Lunch overlooking the Pacific Ocean at Rocky Point Restaurant

Visit Carmel for the Holidays

Lunch overlooking the Pacific Ocean at Rocky Point Restaurant, south of Carmel-by-the-Sea

Amalfi Coast? No. Lunch on the patio of Rocky Point Restaurant, just a few minutes south of Carmel-by-the-Sea.

We love visiting Carmel for the holidays. It is a seaside town that got a taste of stardom when Clint “Dirty Harry” Eastwood became mayor for a short time in the mid-80’s. We stay at Doris Day’s Cypress Inn, and bring our dog. Bring holiday guests or come on your own, the natural beauty will blow everyone away.

Visit Carmel for the Holidays

Cypress Inn with Holiday lights.

Visit Carmel for the Holidays

The Cypress Inn’s lounge is complete with a fireplace, a Christmas tree and cozy (dog-friendly) couches.

We’ve been going to Carmel for many years, and more recently, it has become “our little spot” for Thanksgiving. We love the beach, the peace and quiet, the art galleries, and the dog-friendly attitude that pervades the town. This year, amidst the kick-off of our Christmas shopping, we explored beyond the little Carmel hamlet and found a few new spots that we loved.

Rocky Point Restaurant is located on a cliff overlooking the Pacific ocean. The day after Thanksgiving, we headed south on Hwy 1 and made the brief ten mile drive to this spot that opened as a roadside lunch spot in 1947. The weather could not have been better, so we sat outside on the patio.

The view from Rocky Point Restaurant, minutes south of Carmel-by-the-Sea

After our lunch, we hiked out to the rocky cliffs below the restaurant along an easy path. Hikers report that dolphins and whales are often spotted from the path, but we they didn’t appear on the day we were there. Another reason to return!

The hiking path below Rocky Point Restaurant, south of Carmel-by-the-Sea.

The trail below Rocky Point Restaurant is easy and beyond picturesque. Can you see all the folks fishing?

Big Sur, California, just a few minutes south of Carmel-by-the-Sea

On our way back from Rocky Point, we stopped to tour Carmel’s Mission. Founded in 1770 by Father Junipero Serra, the mission was the headquarters of the Alta California missions. As all California 4th graders can tell you, there are 21 Spanish missions, or religious outposts dotting the state from San Diego to Sonoma. The Missions were established by Spanish Catholic priests between 1769 and 1833, to expand Christianity among the Native Americans northwards into what we now know as California. Simple, peaceful and full of interesting exhibits in five small museums, the Carmel Mission boasts a beautiful stone church, as well as the surprisingly bare room in which Father Serra lived and died. It was well worth the visit.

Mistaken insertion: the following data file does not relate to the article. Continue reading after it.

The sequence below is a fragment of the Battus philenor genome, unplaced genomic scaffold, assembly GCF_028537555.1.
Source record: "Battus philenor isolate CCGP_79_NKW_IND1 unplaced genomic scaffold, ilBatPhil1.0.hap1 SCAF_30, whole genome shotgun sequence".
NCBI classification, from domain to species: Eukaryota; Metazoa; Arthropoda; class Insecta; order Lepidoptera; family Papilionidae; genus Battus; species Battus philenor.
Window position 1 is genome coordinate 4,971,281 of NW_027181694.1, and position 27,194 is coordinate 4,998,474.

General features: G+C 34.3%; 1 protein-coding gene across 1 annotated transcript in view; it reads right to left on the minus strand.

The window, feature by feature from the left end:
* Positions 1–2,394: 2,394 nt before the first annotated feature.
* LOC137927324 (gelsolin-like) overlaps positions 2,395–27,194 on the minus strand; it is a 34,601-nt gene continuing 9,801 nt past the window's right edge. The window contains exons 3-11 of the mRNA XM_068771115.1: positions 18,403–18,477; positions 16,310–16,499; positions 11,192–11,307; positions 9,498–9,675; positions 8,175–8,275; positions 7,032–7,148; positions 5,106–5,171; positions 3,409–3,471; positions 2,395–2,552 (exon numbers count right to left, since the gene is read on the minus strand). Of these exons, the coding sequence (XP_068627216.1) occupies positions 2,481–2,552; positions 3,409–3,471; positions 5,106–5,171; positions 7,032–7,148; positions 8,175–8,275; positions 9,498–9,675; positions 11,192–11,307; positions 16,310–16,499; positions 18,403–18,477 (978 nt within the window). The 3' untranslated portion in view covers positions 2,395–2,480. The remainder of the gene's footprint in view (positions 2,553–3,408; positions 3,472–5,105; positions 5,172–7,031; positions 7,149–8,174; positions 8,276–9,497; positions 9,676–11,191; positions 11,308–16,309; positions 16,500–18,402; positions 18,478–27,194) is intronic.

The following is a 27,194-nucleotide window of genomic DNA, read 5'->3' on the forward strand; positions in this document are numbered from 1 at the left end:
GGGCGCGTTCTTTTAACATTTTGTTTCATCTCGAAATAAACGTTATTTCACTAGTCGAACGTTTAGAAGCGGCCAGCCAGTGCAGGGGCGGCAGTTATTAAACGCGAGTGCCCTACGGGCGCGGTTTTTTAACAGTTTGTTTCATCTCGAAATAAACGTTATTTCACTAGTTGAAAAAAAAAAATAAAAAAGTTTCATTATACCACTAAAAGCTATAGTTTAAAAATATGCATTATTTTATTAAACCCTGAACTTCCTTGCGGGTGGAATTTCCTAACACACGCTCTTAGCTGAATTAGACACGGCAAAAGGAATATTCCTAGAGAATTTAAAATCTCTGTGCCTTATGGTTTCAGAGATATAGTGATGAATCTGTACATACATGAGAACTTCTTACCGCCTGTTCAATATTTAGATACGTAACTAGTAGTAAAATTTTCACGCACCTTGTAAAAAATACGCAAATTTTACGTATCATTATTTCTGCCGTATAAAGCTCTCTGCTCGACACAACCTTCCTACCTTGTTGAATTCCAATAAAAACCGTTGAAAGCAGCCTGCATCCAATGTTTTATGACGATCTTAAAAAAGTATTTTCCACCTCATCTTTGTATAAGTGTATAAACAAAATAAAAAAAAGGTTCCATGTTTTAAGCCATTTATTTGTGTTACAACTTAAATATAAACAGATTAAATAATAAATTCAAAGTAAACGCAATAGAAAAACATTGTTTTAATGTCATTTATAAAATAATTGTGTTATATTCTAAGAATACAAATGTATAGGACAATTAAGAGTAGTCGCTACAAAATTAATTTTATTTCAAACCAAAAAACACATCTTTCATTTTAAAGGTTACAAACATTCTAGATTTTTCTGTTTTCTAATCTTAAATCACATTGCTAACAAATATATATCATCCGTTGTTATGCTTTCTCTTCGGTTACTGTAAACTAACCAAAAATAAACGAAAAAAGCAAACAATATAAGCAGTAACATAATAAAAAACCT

The edifice of the Carmel Mission in Carmel-by-the-Sea

The edifice of the Carmel Mission.

Interior of the Carmel Mission's Basilica, in Carmel-by-the-Sea.

Interior of the Carmel Mission’s Basilica.

Our Lady of Bethlehem statue in the Carmel Mission, in Carmel-by-the-Sea.

Our Lady of Bethlehem statue , which was given to the Spanish explorers by the Archbishop of Mexico City in 1770. She has resided in Carmel since then.

Are you on Instagram? (Follow me: I started using because I love keeping up with what interests my 14-year-old nieces, but now I do it because it is fun and inspiring. I follow Kim of northerncalstyle, and she recommended a stop at Tancredi & Morgen, which we did on our way out of town on Sunday. It’s adorable and full of holiday decorations and gifts!

Tancredi & Morgen, just south of Carmel-by-the-Sea.

The front of Tancredi & Morgen, located just off Carmel Valley Road.

This little shop is located in one of the sole remaining buildings from a ranch that was once located on the spot. We met Roger Alldis, who, along with his wife, established the business. Roger hails from South Africa and loves traveling to France and Turkey among other spots to find the treasures that fill the store. We found an array of Christmas decorations, old hotel silver, handmade pillows, copper pots, textiles, antiques, furniture and clothing to name just a few items.

Tancredi & Morgen, located just south of Carmel-by-the-Sea

I didn’t wind up buying anything, as I’d already purchased several items from downtown Carmel shops.

A lovely holiday decoration from Tancredi & Morgen, located just south of Carmel-by-the-Sea

Next time, I’ll be sure I visit Tancredi Morgen early in my visit!

Tancredi & Morgen, located just south of Carmel-by-the-Sea.

Of course, my favorite moments were those I spent on Ocean Beach, the doggiest beach in the world, with my darling husband and our rescue dog, Mia. She is ten now, and slowing down a bit, but few things make her eyes sparkle as much as chasing tennis balls at full speed.

Our dog Mia on dog-friendly Ocean Beach in Carmel-by-the-Sea.

Seeing her so happy makes my heart soar.

Our dog Mia on Ocean Beach in Carmel.